Publisher: Wired Productions
Reviewed On: PlayStation 4
Copy obtained via GameFly
The Town of Light is a first-person narrative game that deals with mental illness and how it was poorly treated in a psychiatric hospital in Tuscany. The hospital in question is the Ospedale Psichiatrico di Volterra, a real-world location that existed from 1888 through 1978. Although set in a real location, the main character is fictitious and used as a vessel to explore the harsh and unusual treatments delivered to the patients.
You play as Renee, a woman who has been a patient in Volterra since she was a teenager. The game begins with you standing outside in the grounds of the hospital, completely alone. The building is crumbling, overgrown, and full of dark memories. Renee is unclear on certain events that transpired here in the past, so you’re tasked with exploring the abandoned hospital in search of answers.
Despite looking dated visually (it looks like a last-gen title), the world is still impressive to behold. Developer LKA went and visited the real hospital and took several notes and pictures to painstakingly recreate it for players to explore. There’s no jump scares or supernatural entities in this game, so it relies heavily on its oppressive atmosphere to creep up on players. There’s something undeniably creepy about the plaster chipping off the walls, or the barred up windows and broken equipment that makes the game feel unnerving. The fact that it’s a full recreation of a real location also adds to the experience.
The main focus of the game is exploring the abandoned hospital for clues. What happened to the hospital? What atrocities took place in its walls? And why were they allowed to go on for as long as they did? Sadly, the game is more concerned with asking these questions than answering them. Perhaps it’s done to simulate the mind of a mentally unstable person, but the majority of the information you learn contradicts each other, doesn’t make logical sense, and is more confusing than revelatory.
Taking the confusion further, there’s moments in the game where you’ll come across patient files. Reading these files help expand on the story, but they also initiate conversations between Renee and a mysterious second voice. You’re given a selection of dialogue choices to choose from, which is a nice touch, but the choices you make can drastically change the outcome of the story. Unfortunately, the majority of the outcomes are extremely outlandish and it’s not worth playing through the game multiple times to experience all of them. However, the real disappointment here is the second voice which Renee converses with. It’s set up as another mystery for you to solve, but it’s never truly explained.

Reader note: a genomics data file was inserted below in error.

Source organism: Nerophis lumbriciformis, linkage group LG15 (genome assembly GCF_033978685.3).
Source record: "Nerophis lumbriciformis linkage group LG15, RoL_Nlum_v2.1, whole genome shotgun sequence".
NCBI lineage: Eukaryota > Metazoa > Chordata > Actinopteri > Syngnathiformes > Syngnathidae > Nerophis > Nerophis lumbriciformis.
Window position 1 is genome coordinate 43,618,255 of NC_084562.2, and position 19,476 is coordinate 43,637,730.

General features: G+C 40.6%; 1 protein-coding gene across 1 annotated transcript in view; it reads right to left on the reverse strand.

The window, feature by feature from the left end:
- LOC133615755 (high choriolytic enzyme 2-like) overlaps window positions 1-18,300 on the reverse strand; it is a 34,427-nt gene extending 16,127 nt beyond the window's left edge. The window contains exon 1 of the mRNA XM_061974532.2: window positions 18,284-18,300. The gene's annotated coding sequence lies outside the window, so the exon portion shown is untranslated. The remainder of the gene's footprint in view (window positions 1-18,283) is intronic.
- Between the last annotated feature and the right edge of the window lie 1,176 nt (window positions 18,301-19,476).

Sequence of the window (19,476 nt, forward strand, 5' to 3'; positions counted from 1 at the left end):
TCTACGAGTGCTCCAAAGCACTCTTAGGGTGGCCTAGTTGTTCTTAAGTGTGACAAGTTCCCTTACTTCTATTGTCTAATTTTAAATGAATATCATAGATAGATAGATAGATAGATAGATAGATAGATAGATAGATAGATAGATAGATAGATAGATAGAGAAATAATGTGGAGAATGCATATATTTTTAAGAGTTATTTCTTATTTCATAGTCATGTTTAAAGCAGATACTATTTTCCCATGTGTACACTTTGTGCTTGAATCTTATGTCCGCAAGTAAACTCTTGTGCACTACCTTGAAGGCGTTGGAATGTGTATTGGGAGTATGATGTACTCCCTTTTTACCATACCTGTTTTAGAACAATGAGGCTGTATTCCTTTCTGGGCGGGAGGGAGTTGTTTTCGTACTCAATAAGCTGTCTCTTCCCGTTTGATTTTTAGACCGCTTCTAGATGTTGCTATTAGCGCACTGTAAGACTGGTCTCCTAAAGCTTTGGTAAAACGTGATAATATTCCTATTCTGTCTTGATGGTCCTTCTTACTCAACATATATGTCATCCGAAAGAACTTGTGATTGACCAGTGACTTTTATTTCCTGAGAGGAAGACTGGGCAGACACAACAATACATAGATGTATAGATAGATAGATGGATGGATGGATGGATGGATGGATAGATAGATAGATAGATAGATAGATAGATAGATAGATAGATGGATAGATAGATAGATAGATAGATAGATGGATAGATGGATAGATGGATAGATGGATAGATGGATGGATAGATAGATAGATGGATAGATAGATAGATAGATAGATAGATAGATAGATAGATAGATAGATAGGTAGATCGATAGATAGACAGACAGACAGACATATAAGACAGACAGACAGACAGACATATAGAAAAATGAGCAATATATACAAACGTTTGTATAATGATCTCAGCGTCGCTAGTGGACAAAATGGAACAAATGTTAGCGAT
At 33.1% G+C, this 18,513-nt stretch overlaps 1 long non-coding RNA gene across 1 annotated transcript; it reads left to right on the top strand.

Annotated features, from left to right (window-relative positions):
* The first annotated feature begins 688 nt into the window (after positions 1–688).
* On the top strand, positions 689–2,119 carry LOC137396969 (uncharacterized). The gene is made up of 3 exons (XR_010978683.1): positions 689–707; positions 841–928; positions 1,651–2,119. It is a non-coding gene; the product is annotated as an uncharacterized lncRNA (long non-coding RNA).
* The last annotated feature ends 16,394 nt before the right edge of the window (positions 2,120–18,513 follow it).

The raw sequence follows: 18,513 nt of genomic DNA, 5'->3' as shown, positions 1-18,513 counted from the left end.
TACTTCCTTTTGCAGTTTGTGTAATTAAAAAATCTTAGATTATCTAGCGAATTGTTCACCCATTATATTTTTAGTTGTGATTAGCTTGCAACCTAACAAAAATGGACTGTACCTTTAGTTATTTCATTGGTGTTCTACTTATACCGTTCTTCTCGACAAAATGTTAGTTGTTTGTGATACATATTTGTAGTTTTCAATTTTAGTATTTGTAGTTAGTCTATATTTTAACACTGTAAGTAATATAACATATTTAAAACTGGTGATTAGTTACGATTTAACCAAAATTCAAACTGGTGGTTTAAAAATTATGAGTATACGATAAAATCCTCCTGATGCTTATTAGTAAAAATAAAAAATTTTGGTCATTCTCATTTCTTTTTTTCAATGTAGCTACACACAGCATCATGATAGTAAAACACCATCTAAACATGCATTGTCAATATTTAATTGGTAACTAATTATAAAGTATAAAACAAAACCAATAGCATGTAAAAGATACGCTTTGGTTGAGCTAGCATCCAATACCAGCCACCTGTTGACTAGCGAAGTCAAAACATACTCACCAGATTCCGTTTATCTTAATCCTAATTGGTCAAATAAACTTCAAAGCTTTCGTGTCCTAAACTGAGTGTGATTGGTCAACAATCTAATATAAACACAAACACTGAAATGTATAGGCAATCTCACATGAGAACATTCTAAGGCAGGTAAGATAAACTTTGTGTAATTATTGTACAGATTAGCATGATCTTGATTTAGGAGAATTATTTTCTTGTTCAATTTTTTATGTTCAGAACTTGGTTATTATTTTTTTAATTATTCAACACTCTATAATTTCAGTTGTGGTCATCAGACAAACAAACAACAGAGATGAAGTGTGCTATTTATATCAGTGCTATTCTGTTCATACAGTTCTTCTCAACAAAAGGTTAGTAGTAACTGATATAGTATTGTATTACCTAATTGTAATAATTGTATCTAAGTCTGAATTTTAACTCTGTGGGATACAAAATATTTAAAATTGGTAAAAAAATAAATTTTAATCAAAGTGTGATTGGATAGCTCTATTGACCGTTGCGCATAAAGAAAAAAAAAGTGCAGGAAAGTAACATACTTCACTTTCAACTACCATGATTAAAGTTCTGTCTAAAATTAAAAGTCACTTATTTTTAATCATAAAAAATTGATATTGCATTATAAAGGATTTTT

As you progress through the game, you unlock gorgeous hand-drawn animations that serve to fill in some of the gaps. However, despite being incredibly well drawn, they’re never entertaining to watch. These animations depict the torture and horror Renee and other patients faced on a daily basis, often leading to scenes that are incredibly difficult to watch. The game doesn’t stray from depicting these atrocities, making this one of the most uncomfortable games in recent memory. Electroshock therapy, overly aggressive physical restraint, beatings, and sexual abuse abound, resulting in an experience that’s going to be very difficult for some to sit through.
This is also where the most interesting discussion on The Town of Light comes into play. A large portion of the game focuses on the way the staff of the hospital took advantage of the patients. It’s almost a never ending stream of grotesque abuse of power, but where the discussion really comes in is the way the patients are portrayed. With the exception of Renee and a friend she makes while in the hospital, the hundreds of other patients are nothing more than nameless faces for the staff to abuse and elicit a response from the player. On one hand, it comes off as complete shock value. However, there’s also the argument that this was done to realistically depict the complete incompetence of the staff and how they viewed the patients as objects instead of people.
It’s also worth noting that as a game billed as something to explore and discuss mental illness, it focuses more on the abuse from the people in power than the actual mental illnesses the patients suffer from. The game serves as a stark reminder of how far mental health treatment has come, but it comes at the price of not fully accomplishing what it set out to do.
Even from a technical standpoint, the game is plagued with issues. Textures pop in and out constantly, pieces of the environment completely disappear if you look at them the wrong way, there’s very little audio aside from the voices, music, and footsteps of the character, and the game suffers from load times that legitimately take 40 seconds to a full a minute.
It’s a shame that The Town of Light is plagued with so many thematic, story, and technical issues, because there’s a lot of potential underneath the surface. While it fumbles in the way it explores the actual inner workings of mental health, it serves as a terrifying look into a dark place of history that many people aren’t aware of. It’s just unfortunate that it misses the mark throughout the majority of the experience.
– Zack Burrows